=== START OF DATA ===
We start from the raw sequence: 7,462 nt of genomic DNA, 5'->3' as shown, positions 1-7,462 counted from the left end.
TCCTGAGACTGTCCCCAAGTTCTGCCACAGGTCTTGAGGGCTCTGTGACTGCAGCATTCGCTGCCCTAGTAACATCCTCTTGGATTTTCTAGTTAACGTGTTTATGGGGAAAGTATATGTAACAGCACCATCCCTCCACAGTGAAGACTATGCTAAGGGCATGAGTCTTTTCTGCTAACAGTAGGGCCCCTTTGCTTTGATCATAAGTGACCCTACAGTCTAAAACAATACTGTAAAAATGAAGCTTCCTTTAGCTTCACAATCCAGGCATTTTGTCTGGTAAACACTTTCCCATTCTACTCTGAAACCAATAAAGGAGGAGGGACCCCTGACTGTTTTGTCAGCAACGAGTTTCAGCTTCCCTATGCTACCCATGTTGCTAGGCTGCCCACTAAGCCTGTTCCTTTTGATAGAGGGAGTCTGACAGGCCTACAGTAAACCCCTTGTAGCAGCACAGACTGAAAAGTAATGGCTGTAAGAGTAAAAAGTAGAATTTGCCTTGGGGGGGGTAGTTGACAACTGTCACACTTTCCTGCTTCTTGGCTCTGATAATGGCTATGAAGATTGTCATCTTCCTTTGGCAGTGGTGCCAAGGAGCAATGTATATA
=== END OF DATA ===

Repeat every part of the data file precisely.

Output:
We start from the raw sequence: 7,462 nt of genomic DNA, 5'->3' as shown, positions 1-7,462 counted from the left end.
TCCTGAGACTGTCCCCAAGTTCTGCCACAGGTCTTGAGGGCTCTGTGACTGCAGCATTCGCTGCCCTAGTAACATCCTCTTGGATTTTCTAGTTAACGTGTTTATGGGGAAAGTATATGTAACAGCACCATCCCTCCACAGTGAAGACTATGCTAAGGGCATGAGTCTTTTCTGCTAACAGTAGGGCCCCTTTGCTTTGATCATAAGTGACCCTACAGTCTAAAACAATACTGTAAAAATGAAGCTTCCTTTAGCTTCACAATCCAGGCATTTTGTCTGGTAAACACTTTCCCATTCTACTCTGAAACCAATAAAGGAGGAGGGACCCCTGACTGTTTTGTCAGCAACGAGTTTCAGCTTCCCTATGCTACCCATGTTGCTAGGCTGCCCACTAAGCCTGTTCCTTTTGATAGAGGGAGTCTGACAGGCCTACAGTAAACCCCTTGTAGCAGCACAGACTGAAAAGTAATGGCTGTAAGAGTAAAAAGTAGAATTTGCCTTGGGGGGGGTAGTTGACAACTGTCACACTTTCCTGCTTCTTGGCTCTGATAATGGCTATGAAGATTGTCATCTTCCTTTGGCAGTGGTGCCAAGGAGCAATGTATATA